So, why are you asking?
Did all the lights on your light string go out?
More than likely, a bulb has come out of the socket. Visually inspect the light string and replace the bulb with one of the replacement bulbs that came with the set.
If you don’t have a replacement handy, you can use from a string that is exactly the same as a source of replacements. Keep this in mind when you are ordering quite a few light strings. Order one extra string to be a source of bulbs for all the others when their bulbs burn out.
Replacing burned out bulbs as soon as they go out extends the life of the entire string since the same current runs through the string. With fewer bulbs in the string, the remaining bulbs will burn hotter and their lives will be shortened.
At the end of each Season, it’s a great idea to check for any dead bulbs and replace them before storing the light strings away.
Are you looking at them unlit to find the one that is toast?
You can tell which bulb is out on your string of traditional Christmas lights by looking for the bulb that is “burned out” by looking at the tiny little filaments in the light bulbs to see which bulb is “burned out” or has lost it’s filament.
Many times the bulb will be “smoked” as well. The inside of the bulb will be a little blackened. Normally, if a bulb is just burned out, the rest of the lights will stay lit unless a tiny little wire that looks like a little hair at the base of the bulb has also lost connection. (That little shunt wire is what continues to conduct electricity and keep the light string on if the bulb burns out.)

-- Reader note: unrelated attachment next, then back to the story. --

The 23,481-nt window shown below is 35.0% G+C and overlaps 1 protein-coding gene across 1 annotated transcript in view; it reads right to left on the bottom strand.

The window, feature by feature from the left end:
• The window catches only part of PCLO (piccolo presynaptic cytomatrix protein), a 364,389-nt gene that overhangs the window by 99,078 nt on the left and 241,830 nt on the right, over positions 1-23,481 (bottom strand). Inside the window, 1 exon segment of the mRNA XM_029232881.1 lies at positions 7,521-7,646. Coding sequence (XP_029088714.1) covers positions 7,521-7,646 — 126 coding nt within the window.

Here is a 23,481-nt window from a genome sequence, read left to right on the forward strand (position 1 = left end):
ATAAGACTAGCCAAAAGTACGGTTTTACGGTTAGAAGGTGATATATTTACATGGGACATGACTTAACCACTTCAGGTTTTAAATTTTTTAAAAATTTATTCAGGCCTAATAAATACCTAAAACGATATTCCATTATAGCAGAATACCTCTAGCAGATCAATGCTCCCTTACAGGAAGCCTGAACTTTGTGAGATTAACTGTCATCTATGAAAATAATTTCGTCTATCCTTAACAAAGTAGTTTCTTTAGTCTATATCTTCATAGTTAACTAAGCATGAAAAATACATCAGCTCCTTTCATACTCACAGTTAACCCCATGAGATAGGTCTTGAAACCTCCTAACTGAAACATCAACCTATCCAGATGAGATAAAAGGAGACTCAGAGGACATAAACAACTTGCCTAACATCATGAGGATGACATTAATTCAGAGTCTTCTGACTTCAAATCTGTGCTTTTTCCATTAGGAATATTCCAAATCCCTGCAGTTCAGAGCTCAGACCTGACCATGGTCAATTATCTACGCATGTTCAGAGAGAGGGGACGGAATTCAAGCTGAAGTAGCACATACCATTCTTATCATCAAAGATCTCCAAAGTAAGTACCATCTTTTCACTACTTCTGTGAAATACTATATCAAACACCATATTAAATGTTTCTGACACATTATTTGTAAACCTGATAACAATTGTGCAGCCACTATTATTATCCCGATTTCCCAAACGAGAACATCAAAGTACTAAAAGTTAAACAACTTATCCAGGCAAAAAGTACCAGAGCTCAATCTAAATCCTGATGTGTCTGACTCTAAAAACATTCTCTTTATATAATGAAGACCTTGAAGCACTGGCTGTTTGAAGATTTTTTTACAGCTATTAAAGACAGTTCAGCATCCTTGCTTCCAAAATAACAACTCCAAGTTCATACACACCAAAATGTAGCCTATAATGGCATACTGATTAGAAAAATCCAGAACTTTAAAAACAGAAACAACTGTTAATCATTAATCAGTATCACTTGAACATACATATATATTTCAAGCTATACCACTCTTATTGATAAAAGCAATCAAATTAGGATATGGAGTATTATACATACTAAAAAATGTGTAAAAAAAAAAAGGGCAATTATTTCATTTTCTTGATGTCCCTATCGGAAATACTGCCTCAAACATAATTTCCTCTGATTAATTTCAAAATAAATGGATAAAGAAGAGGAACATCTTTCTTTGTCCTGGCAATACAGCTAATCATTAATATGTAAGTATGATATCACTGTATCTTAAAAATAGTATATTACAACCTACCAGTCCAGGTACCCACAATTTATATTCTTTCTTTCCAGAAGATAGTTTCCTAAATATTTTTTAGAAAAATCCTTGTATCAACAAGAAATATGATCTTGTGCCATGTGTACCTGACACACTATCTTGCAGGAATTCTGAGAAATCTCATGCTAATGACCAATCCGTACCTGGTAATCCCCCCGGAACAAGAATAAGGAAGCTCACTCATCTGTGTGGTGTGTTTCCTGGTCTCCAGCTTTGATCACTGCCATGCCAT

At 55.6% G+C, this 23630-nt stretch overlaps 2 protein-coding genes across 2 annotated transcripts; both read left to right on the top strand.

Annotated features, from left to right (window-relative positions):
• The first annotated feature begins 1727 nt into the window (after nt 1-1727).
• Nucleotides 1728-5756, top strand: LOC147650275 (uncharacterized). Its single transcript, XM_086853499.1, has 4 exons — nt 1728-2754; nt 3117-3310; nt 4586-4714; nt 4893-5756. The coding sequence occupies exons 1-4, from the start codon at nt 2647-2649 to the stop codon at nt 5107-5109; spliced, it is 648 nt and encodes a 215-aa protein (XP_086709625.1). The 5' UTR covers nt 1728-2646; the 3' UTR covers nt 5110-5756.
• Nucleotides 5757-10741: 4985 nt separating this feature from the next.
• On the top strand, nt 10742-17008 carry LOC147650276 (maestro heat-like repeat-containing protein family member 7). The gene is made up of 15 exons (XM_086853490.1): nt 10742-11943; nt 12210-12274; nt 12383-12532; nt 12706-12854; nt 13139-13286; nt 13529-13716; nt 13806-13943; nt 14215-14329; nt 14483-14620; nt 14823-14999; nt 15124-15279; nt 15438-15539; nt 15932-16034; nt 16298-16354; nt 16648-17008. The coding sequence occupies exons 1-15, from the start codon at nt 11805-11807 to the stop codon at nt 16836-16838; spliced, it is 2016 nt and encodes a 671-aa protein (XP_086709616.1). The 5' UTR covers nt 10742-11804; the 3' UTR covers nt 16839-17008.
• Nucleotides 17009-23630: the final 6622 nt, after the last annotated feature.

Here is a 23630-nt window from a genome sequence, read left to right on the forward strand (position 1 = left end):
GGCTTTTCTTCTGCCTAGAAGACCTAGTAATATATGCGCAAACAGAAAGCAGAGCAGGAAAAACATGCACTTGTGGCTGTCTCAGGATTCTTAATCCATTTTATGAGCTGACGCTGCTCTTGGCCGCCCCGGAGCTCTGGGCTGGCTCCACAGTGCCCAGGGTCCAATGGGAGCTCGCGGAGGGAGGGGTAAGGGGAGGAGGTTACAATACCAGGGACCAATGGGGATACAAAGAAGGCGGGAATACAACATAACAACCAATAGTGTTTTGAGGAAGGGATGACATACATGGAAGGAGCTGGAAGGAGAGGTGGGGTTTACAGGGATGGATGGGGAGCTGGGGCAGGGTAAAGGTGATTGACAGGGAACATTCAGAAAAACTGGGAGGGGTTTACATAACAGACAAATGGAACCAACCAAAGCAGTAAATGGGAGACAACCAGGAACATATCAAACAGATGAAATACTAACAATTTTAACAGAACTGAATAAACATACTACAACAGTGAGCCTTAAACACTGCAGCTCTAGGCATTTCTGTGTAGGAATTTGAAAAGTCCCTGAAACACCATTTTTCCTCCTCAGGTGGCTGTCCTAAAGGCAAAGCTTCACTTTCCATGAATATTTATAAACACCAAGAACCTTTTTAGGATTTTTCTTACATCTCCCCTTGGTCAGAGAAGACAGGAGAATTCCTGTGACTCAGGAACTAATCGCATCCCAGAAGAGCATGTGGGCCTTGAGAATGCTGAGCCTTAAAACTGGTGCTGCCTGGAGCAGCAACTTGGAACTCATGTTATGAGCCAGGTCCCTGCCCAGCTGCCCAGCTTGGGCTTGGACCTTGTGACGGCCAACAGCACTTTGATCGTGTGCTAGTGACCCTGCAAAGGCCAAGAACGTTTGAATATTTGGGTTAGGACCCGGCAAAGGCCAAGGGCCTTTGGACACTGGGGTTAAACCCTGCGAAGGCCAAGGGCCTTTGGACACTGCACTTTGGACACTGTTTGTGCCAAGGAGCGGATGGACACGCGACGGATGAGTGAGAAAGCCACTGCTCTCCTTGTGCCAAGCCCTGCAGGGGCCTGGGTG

Replace the blackened bulb and plug the set back into an outlet alone. If the light string doesn’t come back on, a problem with the wiring harness may be indicated. If that’s the case, stop using the string of lights and replace it with a new string.
Great article but how do I know which replacement bulbs to order?? There aren’t any markings on the bulbs.
Light sets can have various bases and voltage ratings for replacement bulbs. The best options is to use the replacement bulbs that came with the light sets – maybe in a little clear plastic envelope – or choose one of a set of a group of lights and use bulbs from it to repair the others.
The voltage rating of the bulbs themselves will depend on how many bulbs are in each circuit. Sometimes that is not as straightforward to determine as one might think. Check any labeling or packaging to see if that specification is provided.